In this painting I photographed at the Musee d’Orsay the summer sun warms the stacks and highlights their texture made with thick unblended brush strokes. As in his garden, Monet doesn’t want to tame his brushstrokes to make a formal picture of a haystack. His purpose is to show how light changes what the haystacks look like in all kinds of weather and light.

Grainstack detail

Activities

  1. Go online to study the shadows of some of these haystack paintings. Notice how their shapes and colors change with the weather and time of day. In one winter scene the orange sky contrasts vibrantly with the complementary blue of the cold shadowy snow on top of the stacks, on the roofs of the houses, and on the line of far hills. In some paintings the stacks are silhouetted against a golden sunset with just a few touches of bright outlining from the low setting sun.
  2. Cut out a small rectangular “window” from white paper and use it to concentrate on different areas of an Impressionist painting. Look at all the colors in a “green” field or a Renoir face. Feeling brave? Try painting what you see through the little window!
  3. Two great picture books about Monet’s garden: Linnea in Monet’s Garden by Christina Bjork, is a classic and mentions visiting the Marmottan. The Magical Garden of Claude Monet by Laurence Anholt has a foldout view of the gardens.

 

Sunflowers and blue Delft are favorites of Molly, too.Next Kathythepicturelady post is about Rouen and its cathedral that has survived over 700 years of wars and weather disasters. Be sure and sign up to receive these posts!

All photos in this post were taken by the author.

 

 

On the Trail of Monet’s Cathedrals and Haystacks: Gare Saint-Lazare, Paris

After several days in Paris, we left for Giverny and Normandy, and we’d go by train as the Impressionists did.

Train in the Countryside, Claude Monet

In the late 1800s trains were changing life for people in and out of Paris. They allowed people living outside the city to come in to work. Weekend trains with double decker cars, as seen in this painting by Monet, took the Impressionists and other Parisians out of the city to relax at restaurants, and popular swimming, boating, and fishing spots.

Trains and train stations show up in a surprising number of their paintings.

The Railway Bridge at Argenteuil, Claude Monet, author photo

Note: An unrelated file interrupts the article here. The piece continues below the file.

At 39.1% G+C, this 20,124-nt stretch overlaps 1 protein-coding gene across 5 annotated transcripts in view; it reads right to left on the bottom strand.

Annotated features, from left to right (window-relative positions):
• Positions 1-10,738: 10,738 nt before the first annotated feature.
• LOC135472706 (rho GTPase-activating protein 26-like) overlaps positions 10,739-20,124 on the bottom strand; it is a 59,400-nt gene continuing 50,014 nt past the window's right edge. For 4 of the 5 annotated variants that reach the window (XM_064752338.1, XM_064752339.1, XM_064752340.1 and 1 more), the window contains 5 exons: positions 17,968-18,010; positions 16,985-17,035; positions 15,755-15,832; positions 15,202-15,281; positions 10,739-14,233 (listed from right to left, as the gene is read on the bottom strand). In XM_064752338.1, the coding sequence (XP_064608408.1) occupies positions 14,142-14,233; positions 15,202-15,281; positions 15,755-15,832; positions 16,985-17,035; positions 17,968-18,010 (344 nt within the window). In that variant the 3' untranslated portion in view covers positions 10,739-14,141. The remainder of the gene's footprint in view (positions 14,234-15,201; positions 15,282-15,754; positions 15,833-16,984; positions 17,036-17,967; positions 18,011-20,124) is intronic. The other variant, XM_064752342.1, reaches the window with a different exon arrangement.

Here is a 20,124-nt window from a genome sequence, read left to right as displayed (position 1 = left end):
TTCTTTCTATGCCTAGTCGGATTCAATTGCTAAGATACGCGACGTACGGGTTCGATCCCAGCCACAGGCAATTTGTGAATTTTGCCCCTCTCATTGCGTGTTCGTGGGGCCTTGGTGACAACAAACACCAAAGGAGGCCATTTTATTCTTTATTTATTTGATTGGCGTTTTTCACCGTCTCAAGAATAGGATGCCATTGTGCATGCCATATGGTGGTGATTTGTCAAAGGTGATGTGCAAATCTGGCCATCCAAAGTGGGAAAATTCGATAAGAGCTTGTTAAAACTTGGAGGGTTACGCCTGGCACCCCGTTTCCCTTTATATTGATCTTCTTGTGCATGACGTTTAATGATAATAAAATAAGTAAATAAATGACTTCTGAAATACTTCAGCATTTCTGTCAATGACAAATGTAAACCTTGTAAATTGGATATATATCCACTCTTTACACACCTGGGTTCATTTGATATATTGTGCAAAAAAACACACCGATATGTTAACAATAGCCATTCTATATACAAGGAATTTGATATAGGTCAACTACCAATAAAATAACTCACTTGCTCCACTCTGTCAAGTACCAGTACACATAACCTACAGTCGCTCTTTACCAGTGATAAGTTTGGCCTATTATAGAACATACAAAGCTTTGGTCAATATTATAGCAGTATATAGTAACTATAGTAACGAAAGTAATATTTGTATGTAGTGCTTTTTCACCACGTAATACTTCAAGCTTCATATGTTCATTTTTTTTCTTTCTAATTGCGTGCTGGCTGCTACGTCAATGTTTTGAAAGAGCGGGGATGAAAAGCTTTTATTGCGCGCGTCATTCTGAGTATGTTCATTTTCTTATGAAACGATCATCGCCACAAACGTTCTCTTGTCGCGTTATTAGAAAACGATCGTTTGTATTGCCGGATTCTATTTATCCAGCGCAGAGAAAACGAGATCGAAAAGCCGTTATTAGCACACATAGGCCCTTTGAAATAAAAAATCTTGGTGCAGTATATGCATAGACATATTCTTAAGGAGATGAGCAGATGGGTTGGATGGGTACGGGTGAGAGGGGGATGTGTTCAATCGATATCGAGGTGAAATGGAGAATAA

They were a part of the modern life that the Impressionists were determined to show. Which is why Musee d’Orsay, a former train station, is so appropriate as a museum for Impressionist art!

 

 

 

It is Gare Saint-Lazare in the northwest part of the city, where many of the Impressionists lived, that shows up in their paintings. Its trains took people to popular recreational sites along the Seine River as it flows northwest from Paris to the Atlantic. Monet would also have taken the train from there to get to and from small towns such as Argenteuil, and eventually Giverny, where he and his family lived.

Both Monet and Gustave Caillebotte painted this station. Caillebotte painted from the large bridge that crossed over the tracks behind the station and was more interested in architectural features of the bridge itself. Caillebotte’s painting, pictured below, is titled Le Pont de L’Europe.

Monet painted the station from many angles in a number of paintings done in 1877. His interest was, as always, the effects of light on his subject, and he even convinced the station supervisor to delay the trains and produce more steam than usual so he could paint these effects. In these paintings steam and smoke billow up in tints of blue and pink and gray to the glass and iron roof of Gare Saint-Lazare. Monet’s painting is titled La Gare Saint-Lazare.

Saint-Lazare is still the main station to travel from Paris to Giverny and on to Rouen and other cities of coastal Normandy, so we arrived at the station early on a Saturday morning.

 

Steam no longer fills the train shed, but people still hurry into the station to catch their trains. Along with many others, we grabbed a croissant and a cup of coffee on our way to the platforms. A babble of voices impatient to begin their journeys surrounds us. We’re ready, too. Now that we’ve seen the paintings, we’re ready to visit Monet’s home and famous gardens. On to Giverny!

Activities

  1. Compare Le Pont De L’Europe by Caillebotte to Le Pont De L’Europe, Gare Saint-Lazare by Monet to see the difference in viewpoint and technique! (Both these are shown above)
  2. Read an enjoyable picture book called, Claude Monet: The Painter Who Stopped the Trains by P.I. Maltbie. It has an author’s note, some reproductions of Monet’s work, and a list of North American museums with his work

Molly is all packed and ready to go!